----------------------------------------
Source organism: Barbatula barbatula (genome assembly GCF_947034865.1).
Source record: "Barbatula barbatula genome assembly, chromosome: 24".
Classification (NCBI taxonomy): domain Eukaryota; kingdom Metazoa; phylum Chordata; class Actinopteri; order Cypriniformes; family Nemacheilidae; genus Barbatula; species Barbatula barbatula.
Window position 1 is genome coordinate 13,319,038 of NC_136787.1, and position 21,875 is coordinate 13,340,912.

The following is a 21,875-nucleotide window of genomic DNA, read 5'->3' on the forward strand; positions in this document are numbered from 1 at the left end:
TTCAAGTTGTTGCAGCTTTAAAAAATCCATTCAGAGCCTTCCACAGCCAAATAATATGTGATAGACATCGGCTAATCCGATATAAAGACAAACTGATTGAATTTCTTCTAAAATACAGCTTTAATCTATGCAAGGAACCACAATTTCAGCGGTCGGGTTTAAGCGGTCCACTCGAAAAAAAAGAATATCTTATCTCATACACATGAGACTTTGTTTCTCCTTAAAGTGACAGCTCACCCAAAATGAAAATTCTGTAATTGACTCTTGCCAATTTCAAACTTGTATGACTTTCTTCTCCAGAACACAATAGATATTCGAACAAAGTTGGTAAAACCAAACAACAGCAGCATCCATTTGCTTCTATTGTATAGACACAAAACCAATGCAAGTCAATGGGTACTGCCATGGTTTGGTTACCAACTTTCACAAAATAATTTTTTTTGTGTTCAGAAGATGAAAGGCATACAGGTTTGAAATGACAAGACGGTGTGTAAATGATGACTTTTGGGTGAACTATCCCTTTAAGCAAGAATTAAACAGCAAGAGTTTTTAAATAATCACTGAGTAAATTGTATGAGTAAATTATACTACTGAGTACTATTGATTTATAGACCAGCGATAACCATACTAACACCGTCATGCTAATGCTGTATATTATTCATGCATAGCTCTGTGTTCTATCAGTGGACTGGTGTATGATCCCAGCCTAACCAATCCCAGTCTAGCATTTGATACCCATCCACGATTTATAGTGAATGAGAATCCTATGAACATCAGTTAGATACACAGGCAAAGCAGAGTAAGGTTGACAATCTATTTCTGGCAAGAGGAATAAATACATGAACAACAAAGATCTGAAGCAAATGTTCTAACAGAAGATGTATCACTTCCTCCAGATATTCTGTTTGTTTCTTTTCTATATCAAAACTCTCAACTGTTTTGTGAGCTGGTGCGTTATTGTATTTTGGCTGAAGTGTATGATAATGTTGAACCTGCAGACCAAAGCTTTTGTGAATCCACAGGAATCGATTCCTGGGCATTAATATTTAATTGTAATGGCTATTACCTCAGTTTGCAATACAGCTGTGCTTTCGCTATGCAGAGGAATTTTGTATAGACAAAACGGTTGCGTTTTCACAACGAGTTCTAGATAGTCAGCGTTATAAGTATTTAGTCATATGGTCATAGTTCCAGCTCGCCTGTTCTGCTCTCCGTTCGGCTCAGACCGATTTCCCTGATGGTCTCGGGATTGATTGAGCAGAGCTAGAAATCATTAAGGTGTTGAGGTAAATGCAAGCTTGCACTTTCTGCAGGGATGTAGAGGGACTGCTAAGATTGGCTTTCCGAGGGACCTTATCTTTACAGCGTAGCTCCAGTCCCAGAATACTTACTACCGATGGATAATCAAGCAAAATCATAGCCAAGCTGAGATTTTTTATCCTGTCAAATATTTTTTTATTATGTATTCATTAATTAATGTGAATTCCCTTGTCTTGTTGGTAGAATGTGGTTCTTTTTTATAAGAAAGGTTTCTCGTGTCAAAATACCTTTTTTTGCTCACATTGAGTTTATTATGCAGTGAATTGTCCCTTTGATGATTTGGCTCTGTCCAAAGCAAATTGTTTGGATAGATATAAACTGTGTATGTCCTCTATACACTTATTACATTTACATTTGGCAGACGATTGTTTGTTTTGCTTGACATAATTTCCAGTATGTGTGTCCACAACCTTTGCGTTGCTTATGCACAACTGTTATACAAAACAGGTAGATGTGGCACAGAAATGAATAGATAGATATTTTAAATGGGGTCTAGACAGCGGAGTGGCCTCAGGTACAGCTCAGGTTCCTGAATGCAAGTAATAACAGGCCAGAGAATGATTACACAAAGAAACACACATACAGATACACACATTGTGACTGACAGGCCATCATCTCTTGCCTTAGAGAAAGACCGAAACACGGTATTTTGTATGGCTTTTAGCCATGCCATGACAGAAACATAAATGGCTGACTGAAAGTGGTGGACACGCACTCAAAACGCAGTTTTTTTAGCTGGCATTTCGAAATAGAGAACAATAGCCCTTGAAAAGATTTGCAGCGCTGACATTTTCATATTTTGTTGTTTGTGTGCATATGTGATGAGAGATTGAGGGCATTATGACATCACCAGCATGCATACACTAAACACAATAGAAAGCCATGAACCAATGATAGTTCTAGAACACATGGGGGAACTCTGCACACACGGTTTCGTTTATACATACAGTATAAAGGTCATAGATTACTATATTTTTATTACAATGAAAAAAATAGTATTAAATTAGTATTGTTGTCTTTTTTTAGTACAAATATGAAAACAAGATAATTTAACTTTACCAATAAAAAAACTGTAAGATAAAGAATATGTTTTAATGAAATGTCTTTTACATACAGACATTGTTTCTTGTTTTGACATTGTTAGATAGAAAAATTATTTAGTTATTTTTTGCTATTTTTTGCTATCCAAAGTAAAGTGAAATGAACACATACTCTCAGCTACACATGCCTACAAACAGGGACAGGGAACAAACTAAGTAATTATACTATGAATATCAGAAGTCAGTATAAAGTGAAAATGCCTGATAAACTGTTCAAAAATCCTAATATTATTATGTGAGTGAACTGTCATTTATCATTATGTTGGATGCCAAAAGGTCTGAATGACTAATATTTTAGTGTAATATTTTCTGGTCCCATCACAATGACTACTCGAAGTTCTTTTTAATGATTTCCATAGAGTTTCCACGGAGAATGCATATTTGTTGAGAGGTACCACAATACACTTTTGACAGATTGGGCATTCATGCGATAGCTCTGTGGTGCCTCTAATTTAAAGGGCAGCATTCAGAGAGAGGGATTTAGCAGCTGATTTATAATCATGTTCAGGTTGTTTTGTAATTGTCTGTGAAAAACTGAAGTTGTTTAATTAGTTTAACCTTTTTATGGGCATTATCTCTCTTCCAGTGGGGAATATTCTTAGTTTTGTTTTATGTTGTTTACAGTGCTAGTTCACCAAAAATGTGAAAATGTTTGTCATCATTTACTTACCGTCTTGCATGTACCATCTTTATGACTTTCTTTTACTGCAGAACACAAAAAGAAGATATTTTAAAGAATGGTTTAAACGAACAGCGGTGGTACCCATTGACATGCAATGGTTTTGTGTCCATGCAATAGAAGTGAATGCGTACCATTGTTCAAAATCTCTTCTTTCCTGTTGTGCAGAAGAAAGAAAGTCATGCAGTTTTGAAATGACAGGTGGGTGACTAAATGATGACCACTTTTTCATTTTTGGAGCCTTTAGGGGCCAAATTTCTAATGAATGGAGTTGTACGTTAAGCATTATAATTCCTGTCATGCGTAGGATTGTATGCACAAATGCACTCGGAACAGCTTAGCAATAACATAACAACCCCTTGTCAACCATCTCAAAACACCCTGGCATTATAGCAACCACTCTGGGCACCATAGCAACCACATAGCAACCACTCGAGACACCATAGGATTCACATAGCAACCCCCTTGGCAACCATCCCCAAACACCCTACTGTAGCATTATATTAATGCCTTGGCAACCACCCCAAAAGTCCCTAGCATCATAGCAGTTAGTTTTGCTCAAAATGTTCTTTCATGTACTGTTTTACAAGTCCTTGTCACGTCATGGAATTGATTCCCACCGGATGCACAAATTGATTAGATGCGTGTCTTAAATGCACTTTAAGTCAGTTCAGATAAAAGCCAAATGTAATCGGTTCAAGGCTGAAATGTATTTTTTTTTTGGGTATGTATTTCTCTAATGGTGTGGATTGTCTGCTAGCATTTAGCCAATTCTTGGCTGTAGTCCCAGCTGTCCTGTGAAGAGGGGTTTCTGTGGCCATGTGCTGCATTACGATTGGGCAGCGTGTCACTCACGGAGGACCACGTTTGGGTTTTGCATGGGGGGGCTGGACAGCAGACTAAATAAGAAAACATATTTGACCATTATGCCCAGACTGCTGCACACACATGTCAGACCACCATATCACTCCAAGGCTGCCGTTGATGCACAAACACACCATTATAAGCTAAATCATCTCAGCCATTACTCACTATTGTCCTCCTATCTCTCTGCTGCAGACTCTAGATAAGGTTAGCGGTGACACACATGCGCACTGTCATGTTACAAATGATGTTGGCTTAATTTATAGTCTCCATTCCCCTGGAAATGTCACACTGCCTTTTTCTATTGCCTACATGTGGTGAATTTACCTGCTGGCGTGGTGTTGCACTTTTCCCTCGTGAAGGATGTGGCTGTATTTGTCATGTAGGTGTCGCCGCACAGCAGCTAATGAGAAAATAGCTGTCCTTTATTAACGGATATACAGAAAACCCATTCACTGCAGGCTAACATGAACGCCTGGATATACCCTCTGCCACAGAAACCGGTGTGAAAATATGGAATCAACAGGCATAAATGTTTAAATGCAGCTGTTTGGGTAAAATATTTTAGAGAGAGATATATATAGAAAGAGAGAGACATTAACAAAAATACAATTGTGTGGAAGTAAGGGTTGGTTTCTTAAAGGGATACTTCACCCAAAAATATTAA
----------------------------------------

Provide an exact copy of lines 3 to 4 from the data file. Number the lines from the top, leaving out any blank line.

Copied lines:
Classification (NCBI taxonomy): domain Eukaryota; kingdom Metazoa; phylum Chordata; class Actinopteri; order Cypriniformes; family Nemacheilidae; genus Barbatula; species Barbatula barbatula.
Window position 1 is genome coordinate 13,319,038 of NC_136787.1, and position 21,875 is coordinate 13,340,912.